Do all the things for yourself that you would urge a friend to do when experiencing a crisis. Eat well, sleep well, exercise, lean on friends, pamper yourself with a new haircut, a mani/pedi, a massage, or whatever little treat comforts you. And don’t be afraid or ashamed to seek professional help if you feel overwhelmed. A very hard thing has happened to you, and when hard things happen, we ask for help from many sources.
No matter how great any marriage is, there are always compromises and sacrifices that each person makes for the sake of the relationship. Guess what? You don’t have to please anyone but yourself now. Reacquaint yourself with who you were/are as an individual before you were one-half of a couple. Maybe he hated dancing and you have been sitting out every toe-tapping tune for 20 years. Now is the time to put on your dancing shoes again. He hated foreign films? Well, he’s not here now, so bring on the subtitles! Whatever interest, hobby or just plain way of being you had to submerge for the greater good can re-emerge now. Don’t be afraid to try new things. There is no one to judge or question your choices now, so go for it!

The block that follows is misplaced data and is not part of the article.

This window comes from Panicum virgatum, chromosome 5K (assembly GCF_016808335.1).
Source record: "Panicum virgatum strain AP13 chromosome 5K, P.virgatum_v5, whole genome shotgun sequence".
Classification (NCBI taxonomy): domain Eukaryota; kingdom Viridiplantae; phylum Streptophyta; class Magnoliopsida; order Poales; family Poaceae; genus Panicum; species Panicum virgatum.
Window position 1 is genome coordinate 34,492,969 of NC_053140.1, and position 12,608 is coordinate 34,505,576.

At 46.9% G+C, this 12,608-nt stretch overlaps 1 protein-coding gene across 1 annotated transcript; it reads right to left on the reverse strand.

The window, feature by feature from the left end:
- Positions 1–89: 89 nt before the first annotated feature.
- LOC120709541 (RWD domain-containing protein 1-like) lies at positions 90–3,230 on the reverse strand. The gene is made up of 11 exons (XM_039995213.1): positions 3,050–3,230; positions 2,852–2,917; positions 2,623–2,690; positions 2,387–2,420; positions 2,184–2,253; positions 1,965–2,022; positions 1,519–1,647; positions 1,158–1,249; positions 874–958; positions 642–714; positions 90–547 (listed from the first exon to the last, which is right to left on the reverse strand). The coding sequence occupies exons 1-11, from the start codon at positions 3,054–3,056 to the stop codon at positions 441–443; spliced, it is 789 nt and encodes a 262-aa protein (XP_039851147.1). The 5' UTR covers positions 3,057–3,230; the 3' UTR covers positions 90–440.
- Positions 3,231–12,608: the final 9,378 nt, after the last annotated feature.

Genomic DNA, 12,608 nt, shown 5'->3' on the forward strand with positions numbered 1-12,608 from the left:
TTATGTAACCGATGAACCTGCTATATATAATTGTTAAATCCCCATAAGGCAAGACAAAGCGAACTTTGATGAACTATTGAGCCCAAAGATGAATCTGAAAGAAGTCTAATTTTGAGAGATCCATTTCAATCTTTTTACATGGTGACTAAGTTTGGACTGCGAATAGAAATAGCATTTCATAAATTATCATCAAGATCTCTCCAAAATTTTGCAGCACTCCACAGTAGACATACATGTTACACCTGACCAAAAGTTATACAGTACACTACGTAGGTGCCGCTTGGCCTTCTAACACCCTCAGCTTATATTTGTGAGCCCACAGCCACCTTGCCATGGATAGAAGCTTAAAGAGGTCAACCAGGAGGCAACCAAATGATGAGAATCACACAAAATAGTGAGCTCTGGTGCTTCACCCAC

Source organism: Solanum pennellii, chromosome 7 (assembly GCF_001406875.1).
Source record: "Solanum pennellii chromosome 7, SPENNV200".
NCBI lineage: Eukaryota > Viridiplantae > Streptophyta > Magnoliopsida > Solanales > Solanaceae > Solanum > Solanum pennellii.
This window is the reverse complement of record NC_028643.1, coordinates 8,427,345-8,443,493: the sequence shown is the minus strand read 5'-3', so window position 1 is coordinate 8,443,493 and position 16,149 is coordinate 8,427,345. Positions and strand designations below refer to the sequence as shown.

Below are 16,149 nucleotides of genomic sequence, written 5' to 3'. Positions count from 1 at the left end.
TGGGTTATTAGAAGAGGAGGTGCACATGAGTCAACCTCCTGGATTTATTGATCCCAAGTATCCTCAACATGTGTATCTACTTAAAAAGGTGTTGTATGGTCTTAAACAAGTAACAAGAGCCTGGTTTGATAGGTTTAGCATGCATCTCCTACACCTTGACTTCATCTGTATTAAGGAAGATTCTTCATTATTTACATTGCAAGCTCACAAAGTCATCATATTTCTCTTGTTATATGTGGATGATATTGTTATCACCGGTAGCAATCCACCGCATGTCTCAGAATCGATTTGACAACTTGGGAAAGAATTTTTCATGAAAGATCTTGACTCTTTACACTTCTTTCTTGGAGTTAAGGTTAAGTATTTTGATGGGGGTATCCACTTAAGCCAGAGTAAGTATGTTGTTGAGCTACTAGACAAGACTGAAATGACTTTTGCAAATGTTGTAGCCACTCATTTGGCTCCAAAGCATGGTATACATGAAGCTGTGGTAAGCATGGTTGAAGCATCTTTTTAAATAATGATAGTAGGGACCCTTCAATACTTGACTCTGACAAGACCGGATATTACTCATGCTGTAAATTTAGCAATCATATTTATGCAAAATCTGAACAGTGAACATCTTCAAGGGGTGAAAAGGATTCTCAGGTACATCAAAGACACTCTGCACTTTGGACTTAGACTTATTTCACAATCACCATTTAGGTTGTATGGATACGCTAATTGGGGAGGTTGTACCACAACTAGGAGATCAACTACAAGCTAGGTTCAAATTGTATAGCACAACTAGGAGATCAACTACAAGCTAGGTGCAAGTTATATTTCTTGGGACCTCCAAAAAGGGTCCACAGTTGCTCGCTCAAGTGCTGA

I’m am not joking here. That’s a powerful symbolic gesture, and serves a practical purpose as well. Changing the locks—locking you ex out of your life—sets metaphorical boundaries around you. This is now YOUR space and YOU decide who gets to enter and who can’t. From a pragmatic standpoint, you don’t want him coming in when you aren’t around, taking things without your permission or knowledge or riffling through your papers and documents.
No one wants to sign up for a crisis, but you really do surprise yourself. When you have to do it, you somehow do, and find out what you’re made of.